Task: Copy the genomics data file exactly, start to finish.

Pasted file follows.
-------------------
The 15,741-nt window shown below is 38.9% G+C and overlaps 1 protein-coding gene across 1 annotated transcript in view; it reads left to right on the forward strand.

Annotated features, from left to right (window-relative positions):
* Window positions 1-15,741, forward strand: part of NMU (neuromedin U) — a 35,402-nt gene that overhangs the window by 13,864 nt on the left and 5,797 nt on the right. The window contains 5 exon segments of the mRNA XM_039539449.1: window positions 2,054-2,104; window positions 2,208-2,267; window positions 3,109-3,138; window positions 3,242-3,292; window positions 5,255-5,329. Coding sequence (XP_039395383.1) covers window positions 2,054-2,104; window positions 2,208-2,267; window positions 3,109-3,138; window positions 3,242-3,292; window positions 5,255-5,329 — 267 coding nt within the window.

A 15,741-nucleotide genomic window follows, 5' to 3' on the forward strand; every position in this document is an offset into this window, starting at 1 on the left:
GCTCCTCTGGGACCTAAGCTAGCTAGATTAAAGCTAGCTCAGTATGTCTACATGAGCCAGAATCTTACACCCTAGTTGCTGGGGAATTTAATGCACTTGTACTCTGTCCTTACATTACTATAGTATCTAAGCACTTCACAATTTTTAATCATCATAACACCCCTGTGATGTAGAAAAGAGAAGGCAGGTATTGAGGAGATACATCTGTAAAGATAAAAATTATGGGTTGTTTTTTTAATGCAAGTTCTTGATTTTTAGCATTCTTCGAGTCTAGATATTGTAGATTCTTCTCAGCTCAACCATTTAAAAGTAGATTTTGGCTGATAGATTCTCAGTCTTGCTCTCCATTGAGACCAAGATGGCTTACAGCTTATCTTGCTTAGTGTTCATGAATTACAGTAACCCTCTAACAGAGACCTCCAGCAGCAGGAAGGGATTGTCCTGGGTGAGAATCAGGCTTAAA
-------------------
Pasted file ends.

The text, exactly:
The 15,741-nt window shown below is 38.9% G+C and overlaps 1 protein-coding gene across 1 annotated transcript in view; it reads left to right on the forward strand.

Annotated features, from left to right (window-relative positions):
* Window positions 1-15,741, forward strand: part of NMU (neuromedin U) — a 35,402-nt gene that overhangs the window by 13,864 nt on the left and 5,797 nt on the right. The window contains 5 exon segments of the mRNA XM_039539449.1: window positions 2,054-2,104; window positions 2,208-2,267; window positions 3,109-3,138; window positions 3,242-3,292; window positions 5,255-5,329. Coding sequence (XP_039395383.1) covers window positions 2,054-2,104; window positions 2,208-2,267; window positions 3,109-3,138; window positions 3,242-3,292; window positions 5,255-5,329 — 267 coding nt within the window.

A 15,741-nucleotide genomic window follows, 5' to 3' on the forward strand; every position in this document is an offset into this window, starting at 1 on the left:
GCTCCTCTGGGACCTAAGCTAGCTAGATTAAAGCTAGCTCAGTATGTCTACATGAGCCAGAATCTTACACCCTAGTTGCTGGGGAATTTAATGCACTTGTACTCTGTCCTTACATTACTATAGTATCTAAGCACTTCACAATTTTTAATCATCATAACACCCCTGTGATGTAGAAAAGAGAAGGCAGGTATTGAGGAGATACATCTGTAAAGATAAAAATTATGGGTTGTTTTTTTAATGCAAGTTCTTGATTTTTAGCATTCTTCGAGTCTAGATATTGTAGATTCTTCTCAGCTCAACCATTTAAAAGTAGATTTTGGCTGATAGATTCTCAGTCTTGCTCTCCATTGAGACCAAGATGGCTTACAGCTTATCTTGCTTAGTGTTCATGAATTACAGTAACCCTCTAACAGAGACCTCCAGCAGCAGGAAGGGATTGTCCTGGGTGAGAATCAGGCTTAAA